President Johnson

Bill?

J. William Fulbright

Yes.

President Johnson

You got anything to talk to me about?

Fulbright

What?

President Johnson

You got anything to talk to me about?

Fulbright

Yes, all sorts of things. What do you have in mind?

President Johnson

Well, just anything you want to talk to me about. I want to talk to you.

Fulbright

Well, I don’t want to bother you, but if you’ve got a minute.

President Johnson

You don’t bother me. I always feel a little better after I talk to you. I learn something.

Fulbright

[Chuckles.] I wish that were so. Well, one thing I want to talk to you about is—the immediate thing brewing—is the [John F. Kennedy] cultural center matter. I sent Mike [Mansfield] a memorandum out that he should bring to you this morning.

President Johnson

I think he’s got it in his hand.

Fulbright

Oh. I had talked to Stephen, and I imagine you know all I know about it.[note 7] Stephen Smith, the late President’s brother-in-law, was coordinating the family’s input on matters relating to the cultural center. Washington Post, 5 December 1963. I talked to Feldman.[note 8] Myer Feldman was White House counsel. I talked to Pat McNamara, who’s chairman of the committee, and we’re just kind of pushing it along.[note 9] McNamara, the Michigan senator, chaired the Senate Public Works Committee. I hope the time is right—

President Johnson

I think what you ought to do is take this bill that . . . Has he talked to you about the matching [funds] thing?

Fulbright

Yes.

President Johnson

I think that’s the one that’ll do it. I’d take that as an amendment to your bill, and see what you can do with it. I told Larry O’Brien to check out those committee members, so we would make a tribute to him [Kennedy] and not a . . . running-out on him.

Fulbright

Well, I talked to Pat about the general idea and I told Mike [Feldman] today, that, of course, anything you-all wanted in the way of an amendment, it was under way, and he needn’t substitute.

President Johnson

That’s right.

Fulbright

Whatever was agreed on that you wanted done.

President Johnson

All right.

Fulbright

Matching up to a maximum of 25 million [dollars] is what I understood you wanted.

President Johnson

Yeah. What I think we ought to do is be very careful that we do not let some people think that we’re using his name to raid the Treasury to do something for the District of Columbia that they otherwise wouldn’t do. I told Larry O’Brien to check it out with the authorizing committee—McNamara and Buckley—and check it out with the Appropriations Committee, and then see what we could stand and how far they’d go, and then let’s go.[note 10] Charles Buckley was chair of the House Public Works Subcommittee and boss of the Bronx Democratic Party. But he hasn’t given me a report. I’ll ask him that in the morning.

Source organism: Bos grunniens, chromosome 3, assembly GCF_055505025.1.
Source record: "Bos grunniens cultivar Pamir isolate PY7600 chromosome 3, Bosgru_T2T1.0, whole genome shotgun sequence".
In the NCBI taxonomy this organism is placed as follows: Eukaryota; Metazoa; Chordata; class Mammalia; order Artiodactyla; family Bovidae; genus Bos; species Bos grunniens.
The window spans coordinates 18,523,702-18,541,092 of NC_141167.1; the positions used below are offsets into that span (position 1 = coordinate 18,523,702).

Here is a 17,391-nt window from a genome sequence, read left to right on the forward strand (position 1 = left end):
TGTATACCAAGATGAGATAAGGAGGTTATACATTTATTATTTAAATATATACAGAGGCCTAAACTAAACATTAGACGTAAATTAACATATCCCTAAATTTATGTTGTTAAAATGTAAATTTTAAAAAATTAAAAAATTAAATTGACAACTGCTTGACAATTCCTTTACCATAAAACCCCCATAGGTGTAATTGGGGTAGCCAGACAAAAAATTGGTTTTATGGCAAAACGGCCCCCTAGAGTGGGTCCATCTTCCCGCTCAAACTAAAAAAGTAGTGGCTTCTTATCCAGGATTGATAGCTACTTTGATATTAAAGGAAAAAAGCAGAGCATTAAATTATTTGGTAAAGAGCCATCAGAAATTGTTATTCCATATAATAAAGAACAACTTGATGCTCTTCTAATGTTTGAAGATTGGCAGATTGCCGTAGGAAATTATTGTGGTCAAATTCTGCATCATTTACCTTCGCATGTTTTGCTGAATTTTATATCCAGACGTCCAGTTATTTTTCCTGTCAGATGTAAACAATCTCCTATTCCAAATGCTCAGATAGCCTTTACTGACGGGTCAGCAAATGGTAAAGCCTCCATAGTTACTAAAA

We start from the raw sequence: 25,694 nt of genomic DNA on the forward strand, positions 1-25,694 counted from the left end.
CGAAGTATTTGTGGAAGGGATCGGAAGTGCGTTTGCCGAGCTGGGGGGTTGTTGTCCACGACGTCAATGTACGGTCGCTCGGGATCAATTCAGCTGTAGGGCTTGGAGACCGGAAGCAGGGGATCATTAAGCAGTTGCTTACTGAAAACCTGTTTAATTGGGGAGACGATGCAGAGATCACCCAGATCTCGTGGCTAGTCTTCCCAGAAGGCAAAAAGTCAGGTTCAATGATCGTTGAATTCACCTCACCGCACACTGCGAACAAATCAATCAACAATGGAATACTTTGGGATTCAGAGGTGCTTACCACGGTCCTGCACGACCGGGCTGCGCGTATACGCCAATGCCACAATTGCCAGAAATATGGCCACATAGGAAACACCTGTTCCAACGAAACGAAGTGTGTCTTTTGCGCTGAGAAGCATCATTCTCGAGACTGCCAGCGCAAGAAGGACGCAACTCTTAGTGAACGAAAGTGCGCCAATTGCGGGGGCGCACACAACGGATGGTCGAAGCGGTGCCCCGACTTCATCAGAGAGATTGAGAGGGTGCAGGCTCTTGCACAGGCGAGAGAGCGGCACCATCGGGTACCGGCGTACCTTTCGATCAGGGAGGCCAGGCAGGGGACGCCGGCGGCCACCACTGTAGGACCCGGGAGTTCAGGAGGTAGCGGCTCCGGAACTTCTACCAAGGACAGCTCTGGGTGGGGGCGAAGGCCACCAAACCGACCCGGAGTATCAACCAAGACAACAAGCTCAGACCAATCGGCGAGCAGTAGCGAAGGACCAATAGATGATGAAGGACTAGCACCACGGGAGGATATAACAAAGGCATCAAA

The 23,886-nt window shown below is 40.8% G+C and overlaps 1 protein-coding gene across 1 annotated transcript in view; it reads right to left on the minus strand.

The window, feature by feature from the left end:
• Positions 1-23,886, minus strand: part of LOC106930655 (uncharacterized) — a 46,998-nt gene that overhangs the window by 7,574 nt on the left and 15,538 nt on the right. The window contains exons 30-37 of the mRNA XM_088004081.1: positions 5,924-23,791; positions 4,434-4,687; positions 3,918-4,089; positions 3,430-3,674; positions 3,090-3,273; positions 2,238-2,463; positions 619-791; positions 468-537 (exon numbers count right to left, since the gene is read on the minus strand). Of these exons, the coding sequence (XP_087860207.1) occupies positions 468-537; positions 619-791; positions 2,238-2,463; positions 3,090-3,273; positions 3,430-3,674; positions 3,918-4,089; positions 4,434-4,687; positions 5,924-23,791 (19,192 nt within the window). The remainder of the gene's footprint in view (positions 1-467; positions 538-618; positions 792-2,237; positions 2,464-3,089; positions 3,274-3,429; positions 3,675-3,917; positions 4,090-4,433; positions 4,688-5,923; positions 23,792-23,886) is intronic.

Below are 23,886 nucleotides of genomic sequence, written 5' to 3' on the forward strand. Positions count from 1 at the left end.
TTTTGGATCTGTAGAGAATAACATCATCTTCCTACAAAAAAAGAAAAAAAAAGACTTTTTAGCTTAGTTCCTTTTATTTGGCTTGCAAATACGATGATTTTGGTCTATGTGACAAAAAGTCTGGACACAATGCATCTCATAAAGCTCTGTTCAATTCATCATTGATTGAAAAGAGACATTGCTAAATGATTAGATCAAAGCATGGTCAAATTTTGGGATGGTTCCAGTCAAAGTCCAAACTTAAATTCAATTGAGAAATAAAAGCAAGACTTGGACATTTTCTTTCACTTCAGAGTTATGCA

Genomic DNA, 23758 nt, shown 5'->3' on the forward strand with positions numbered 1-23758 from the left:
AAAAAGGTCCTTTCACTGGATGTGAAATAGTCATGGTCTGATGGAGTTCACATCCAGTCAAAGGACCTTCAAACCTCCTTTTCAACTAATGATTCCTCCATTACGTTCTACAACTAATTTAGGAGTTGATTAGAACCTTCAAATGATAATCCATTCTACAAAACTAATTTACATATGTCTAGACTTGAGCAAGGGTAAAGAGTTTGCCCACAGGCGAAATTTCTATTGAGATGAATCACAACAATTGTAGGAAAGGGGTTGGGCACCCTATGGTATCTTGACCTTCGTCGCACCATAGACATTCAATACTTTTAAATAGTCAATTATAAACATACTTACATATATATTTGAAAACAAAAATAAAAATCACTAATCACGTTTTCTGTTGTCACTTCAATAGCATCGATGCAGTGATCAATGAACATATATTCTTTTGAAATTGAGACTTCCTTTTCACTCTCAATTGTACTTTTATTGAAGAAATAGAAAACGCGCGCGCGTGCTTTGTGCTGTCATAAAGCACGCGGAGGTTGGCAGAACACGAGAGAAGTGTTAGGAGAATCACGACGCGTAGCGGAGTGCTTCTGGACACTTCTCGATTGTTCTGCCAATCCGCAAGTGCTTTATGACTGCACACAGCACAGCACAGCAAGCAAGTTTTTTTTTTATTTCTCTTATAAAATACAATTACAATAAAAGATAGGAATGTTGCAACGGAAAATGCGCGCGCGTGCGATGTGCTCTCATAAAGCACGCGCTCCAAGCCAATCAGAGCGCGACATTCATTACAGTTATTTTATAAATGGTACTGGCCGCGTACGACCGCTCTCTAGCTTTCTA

I want you to come in and see me in the next two or three days. How are you getting along on foreign aid?

Fulbright

Well, you know, our conference was interrupted [by the Kennedy assassination], but we were doing all right, and then we resume tomorrow afternoon. It’ll come out about 360 [million dollars].

President Johnson

That’s good.

Fulbright

And there’s two important amendments I wanted you to have a look at: Yugoslavia—

President Johnson

Yeah. Yeah.

Fulbright

—and the population control.[note 11] Senator Ernest Gruening (D-Alaska), who had earned an M.D. from Harvard Medical School but never practiced, had championed the idea of using foreign aid to promote population control since arriving in the Senate in 1959.

President Johnson

Yeah. Yeah.

Fulbright

I told you, the way we talked about the population control preliminarily, the only one of the House members—all Senate members are all right—the only one who could block it. I think they’ll come around on that.

And not a word was said about that, I may say, in the debate. Nobody— there were 63 amendments and not a one of them was related to it. I think, though, that they all are reconciled that this is the wise thing to do. It’s really unusual . . .

President Johnson

All right. I’ll have Larry O’Brien keep in touch with you about the cultural center, depending on what he hears. You keep in touch with us, and let me know what happens on your conference on your foreign aid, and let me know anything else that I need to know. If I don’t hear from you I’ll know that you’ve got everything taken good care of for me. [Chuckles.]

Fulbright

Well, I think that conference committee report is going to come out. There are about three things on it.

President Johnson

Yeah . . . That’s good.

Fulbright

The damage was done by Morse in the Senate.[note 12] Along with Gruening, Wayne Morse (D-Oregon) had led what one magazine described as the “foreign aid revolt” of 1963, in which the upper chamber slashed over one-third of President Kennedy’s proposed foreign aid budget.